Jones, Delmon Young and several former players spent part of their morning at the James Mosher Fields, the home of one of the country's longest continuously operating African-American Little Leagues. The day signified the beginning of what all parties hope is a long relationship between both organizations.
"I think at the end of the day, Baltimore is one of the spots where you look to try make an impact in the near-term and the long-term, and you're looking for where that impact has already been made and how you can support it," said Clark, the president of the Players Association. "Obviously, all of us are aware of the challenges that have been here for a while now, and baseball often times is … the one thing that can bring communities together and affords kids, and parents, adults, to distract themselves from what may have happened during the week."
For those in inner-city Baltimore, the recent culmination of those challenges was the riots in late April following the death of Freddie Gray, which didn't enter the immediate West Baltimore community but coincided with the James Mosher Little League's opening day.
While notable figures, including mayor Stephanie Rawlings-Blake, were unable to make an appearance, the celebration of the league that started in 1959 went right along.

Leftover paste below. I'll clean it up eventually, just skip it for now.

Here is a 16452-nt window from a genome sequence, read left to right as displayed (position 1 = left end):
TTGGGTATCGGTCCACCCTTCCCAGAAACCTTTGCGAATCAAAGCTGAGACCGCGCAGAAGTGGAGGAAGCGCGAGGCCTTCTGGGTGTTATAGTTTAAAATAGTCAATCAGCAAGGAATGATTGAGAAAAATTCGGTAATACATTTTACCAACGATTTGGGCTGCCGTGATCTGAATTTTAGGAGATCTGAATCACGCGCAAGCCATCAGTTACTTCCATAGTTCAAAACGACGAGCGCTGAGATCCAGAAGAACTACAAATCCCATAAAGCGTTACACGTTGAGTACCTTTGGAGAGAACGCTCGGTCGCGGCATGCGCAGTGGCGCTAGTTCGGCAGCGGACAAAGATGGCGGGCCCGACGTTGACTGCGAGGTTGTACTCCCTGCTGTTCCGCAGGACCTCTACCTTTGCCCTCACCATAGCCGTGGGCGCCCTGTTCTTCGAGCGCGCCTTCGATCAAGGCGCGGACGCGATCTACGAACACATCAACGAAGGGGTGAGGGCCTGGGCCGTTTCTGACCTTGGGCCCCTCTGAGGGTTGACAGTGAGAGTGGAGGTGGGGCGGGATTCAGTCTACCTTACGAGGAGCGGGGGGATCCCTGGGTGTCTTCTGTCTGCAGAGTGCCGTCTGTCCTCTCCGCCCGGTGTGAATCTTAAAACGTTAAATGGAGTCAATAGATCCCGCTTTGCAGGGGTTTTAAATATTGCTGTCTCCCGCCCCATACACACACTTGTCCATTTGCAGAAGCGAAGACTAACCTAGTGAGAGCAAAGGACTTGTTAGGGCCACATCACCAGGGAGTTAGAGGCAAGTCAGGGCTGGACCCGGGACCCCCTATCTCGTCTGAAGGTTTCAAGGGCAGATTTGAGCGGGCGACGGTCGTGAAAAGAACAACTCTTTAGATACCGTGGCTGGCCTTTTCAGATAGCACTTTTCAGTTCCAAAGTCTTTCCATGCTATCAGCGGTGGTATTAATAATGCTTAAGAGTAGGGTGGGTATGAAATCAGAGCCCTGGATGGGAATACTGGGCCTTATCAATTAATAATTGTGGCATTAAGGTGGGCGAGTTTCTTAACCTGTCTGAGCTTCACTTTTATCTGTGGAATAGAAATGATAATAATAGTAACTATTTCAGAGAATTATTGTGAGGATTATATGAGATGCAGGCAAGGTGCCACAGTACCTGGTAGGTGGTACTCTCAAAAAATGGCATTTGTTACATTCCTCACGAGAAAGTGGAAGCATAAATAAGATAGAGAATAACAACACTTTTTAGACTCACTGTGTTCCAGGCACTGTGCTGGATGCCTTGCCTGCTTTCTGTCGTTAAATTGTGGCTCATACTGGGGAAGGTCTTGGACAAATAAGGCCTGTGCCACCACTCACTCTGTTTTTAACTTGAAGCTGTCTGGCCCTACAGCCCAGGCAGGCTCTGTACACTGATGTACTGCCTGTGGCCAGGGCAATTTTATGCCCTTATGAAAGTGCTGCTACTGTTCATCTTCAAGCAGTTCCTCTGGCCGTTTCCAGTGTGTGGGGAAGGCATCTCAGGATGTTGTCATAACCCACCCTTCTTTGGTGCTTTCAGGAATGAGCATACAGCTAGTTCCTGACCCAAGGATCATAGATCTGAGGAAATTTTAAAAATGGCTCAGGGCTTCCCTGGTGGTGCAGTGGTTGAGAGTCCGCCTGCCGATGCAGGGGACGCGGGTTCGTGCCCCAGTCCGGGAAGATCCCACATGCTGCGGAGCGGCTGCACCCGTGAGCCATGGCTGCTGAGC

"It was one of the better opening days we've ever had," said Walter Douglass, the league's executive secretary. "When there were protests in the heart of the city, our kids and players and parents came out to celebrate the game and what we have here."
Unlike opening day, Rawlings-Blake was able to make an appearance Saturday. She spoke to the crowd before throwing out the first pitch.
"James Mosher has been a steadfast part of this community for decades, and to see this tradition not just continue, but flourish, gives me a lot of pride," Rawlings-Blake said. "These kids out here, they're learning the important skills of teamwork, integrity and hard work, and they're learning it from men in the community who are really some of our top business leaders, top community and civic leaders."
Before Jones and Young arrived to answer questions and sign autographs, three games were held across the fields. Fittingly, in the 10-12 year old division, the Orioles walked off against the Twins. Both the celebration and disappointment were short-lived, however. After all, the kids' idols were walking in.
"I don't just think I'm the face of the franchise, it's sports here," said Jones. " It's [Joe] Flacco with the Ravens and me with the Orioles. And the city so happens to be predominantly African-American, so I think it's just where I fit in. I didn't shy away and I'm not going to shy away from the issues that need to be tackled."